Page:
Are "Good" Computer Viruses Still a Bad Idea?

Vesselin Bontchev
Research Associate
Virus Test Center
University of Hamburg
Vogt-Koelln-Str. 30, 22527 Hamburg, Germany
[email protected] [Editor\'s note: Vesselin\'s
current email address is [email protected]]

During the past six years, computer viruses have caused unaccountable amount of
damage - mostly due to loss of time and resources. For most users, the term
"computer virus" is a synonym of the worst nightmares that can happen on their
system. Yet some well-known researchers keep insisting that it is possible to
use the replication mechanism of the viral programs for some useful and
beneficial purposes.

This paper is an attempt to summarize why exactly the general public appreciates
computer viruses as something inherently bad. It is also considering several of
the proposed models of "beneficial" viruses and points out the problems in them.
A set of conditions is listed, which every virus that claims to be beneficial
must conform to. At last, a realistic model using replication techniques for
beneficial purposes is proposed and directions are given in which this technique
can be improved further.

The paper also demonstrates that the main reason for the conflict between those
supporting the idea of a "beneficial virus" and those opposing it, is that the
two sides are assuming a different definition of what a computer virus is.

1. What Is a Computer Virus?

The general public usually associates the term "computer virus" with a small,
nasty program, which aims to destroy the information on their machines. As usual,
the general public\'s understanding of the term is incorrect. There are many
kinds of destructive or otherwise malicious computer programs and computer
viruses are only one of them. Such programs include backdoors, logic bombs,
trojan horses and so on [Bontchev94]. Furthermore, many computer viruses are not
intentionally destructive - they simply display a message, play a tune, or even
do nothing noticeable at all. The important thing, however, is that even those
not intentionally destructive viruses are not harmless - they are causing a lot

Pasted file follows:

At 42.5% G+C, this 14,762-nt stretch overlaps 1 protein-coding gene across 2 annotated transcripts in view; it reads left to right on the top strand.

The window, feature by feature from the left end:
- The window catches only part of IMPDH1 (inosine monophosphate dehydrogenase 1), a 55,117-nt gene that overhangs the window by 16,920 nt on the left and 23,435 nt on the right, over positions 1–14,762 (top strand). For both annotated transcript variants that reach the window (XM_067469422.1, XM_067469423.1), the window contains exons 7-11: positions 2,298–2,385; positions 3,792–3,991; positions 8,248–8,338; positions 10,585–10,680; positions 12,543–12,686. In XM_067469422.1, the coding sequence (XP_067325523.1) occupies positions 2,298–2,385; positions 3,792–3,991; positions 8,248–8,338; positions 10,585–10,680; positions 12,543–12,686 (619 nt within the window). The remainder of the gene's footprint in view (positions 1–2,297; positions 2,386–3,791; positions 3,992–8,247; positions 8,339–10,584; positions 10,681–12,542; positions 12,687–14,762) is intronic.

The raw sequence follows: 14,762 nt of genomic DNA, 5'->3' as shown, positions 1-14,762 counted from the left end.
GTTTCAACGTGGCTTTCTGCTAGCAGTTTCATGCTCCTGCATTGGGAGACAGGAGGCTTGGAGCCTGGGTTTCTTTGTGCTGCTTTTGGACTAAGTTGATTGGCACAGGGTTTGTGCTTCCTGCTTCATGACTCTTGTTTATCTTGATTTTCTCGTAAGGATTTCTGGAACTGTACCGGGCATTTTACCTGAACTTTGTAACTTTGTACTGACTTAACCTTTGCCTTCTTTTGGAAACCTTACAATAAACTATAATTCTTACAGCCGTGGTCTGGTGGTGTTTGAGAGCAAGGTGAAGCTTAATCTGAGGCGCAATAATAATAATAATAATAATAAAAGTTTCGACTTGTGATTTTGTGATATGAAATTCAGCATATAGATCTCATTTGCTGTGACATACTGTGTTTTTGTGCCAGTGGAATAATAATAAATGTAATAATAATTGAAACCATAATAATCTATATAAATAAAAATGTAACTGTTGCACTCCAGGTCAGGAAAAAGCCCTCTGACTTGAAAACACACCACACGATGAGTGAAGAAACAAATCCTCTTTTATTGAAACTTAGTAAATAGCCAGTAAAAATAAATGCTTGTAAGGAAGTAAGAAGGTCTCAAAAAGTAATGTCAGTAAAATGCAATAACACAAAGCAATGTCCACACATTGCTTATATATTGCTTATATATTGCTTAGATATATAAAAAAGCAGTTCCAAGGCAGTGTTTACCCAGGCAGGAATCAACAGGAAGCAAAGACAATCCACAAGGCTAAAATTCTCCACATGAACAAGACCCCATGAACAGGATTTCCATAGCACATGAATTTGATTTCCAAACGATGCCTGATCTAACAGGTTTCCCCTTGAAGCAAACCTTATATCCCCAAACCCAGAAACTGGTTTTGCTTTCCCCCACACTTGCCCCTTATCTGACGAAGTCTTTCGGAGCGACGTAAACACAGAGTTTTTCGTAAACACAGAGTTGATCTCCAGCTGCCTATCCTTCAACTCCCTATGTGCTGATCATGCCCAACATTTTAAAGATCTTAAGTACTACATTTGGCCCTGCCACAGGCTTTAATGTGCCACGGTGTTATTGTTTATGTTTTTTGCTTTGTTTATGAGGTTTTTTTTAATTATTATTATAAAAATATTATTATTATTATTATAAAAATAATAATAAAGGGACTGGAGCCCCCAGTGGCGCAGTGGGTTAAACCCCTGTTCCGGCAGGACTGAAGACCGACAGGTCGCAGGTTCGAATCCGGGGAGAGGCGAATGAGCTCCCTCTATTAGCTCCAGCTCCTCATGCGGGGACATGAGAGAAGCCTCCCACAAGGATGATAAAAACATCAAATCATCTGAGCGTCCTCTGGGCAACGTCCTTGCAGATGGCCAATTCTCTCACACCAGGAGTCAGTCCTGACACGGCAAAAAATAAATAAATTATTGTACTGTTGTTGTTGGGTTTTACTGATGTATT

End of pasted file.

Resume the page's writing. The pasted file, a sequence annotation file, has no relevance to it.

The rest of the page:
of damage in the sense of time, money and resources spent to remove them -
because they are generally unwanted and the user wishes to get rid of them.

A much more precise and scientific definition of the term "computer virus" has
been proposed by Dr. Fred Cohen in his paper [Cohen84]. This definition is
mathematical - it defines the computer virus as a sequence of symbols on the
tape of a Turing Machine. The definition is rather difficult to express exactly
in a human language, but an approximate interpretation is that a computer virus
is a "program that is able to infect other programs by modifying them to include
a possibly evolved copy of itself".

Unfortunately, there are several problems with this definition. One of them is
that it does not mention the possibility of a virus to infect a program without
modifying it - by inserting itself in the execution path. Some typical examples
are the boot sector viruses and the companion viruses [Bontchev94]. However,
this is a flaw only of the human-language expression of the definition - the
mathematical expression defines the terms "program" and "modify" in a way that
clearly includes the kinds of viruses mentioned above.

A second problem with the above definition is its lack of recursiveness. That is,
it does not specify that after infecting a program, a virus should be able to
replicate further, using the infected program as a host.

Another, much more serious problem with Dr. Cohen\'s definition is that it is too
broad to be useful for practical purposes. In fact, his definition classifies as
"computer viruses" even such cases as a compiler which is compiling its own
source, a file manager which is used to copy itself, and even the program
DISKCOPY when it is on diskette containing the operating system - because it can
be used to produce an exact copy of the programs on this diskette.

In order to understand the reason of the above problem, we should pay attention
to the goal for which Dr. Cohen\'s definition has been developed. His goal has
been to prove several interesting theorems about the computational aspects of
computer viruses [Cohen89]. In order to do this, he had to develop a
mathematical (formal) model of the computer virus. For this purpose, one needs a
mathematical model of the computer. One of the most commonly used models is the
Turing Machine (TM). Indeed, there are a few others (e.g., the Markoff chains,
the Post Machine, etc.), but they are not as convenient as the TM and all of
them are proven to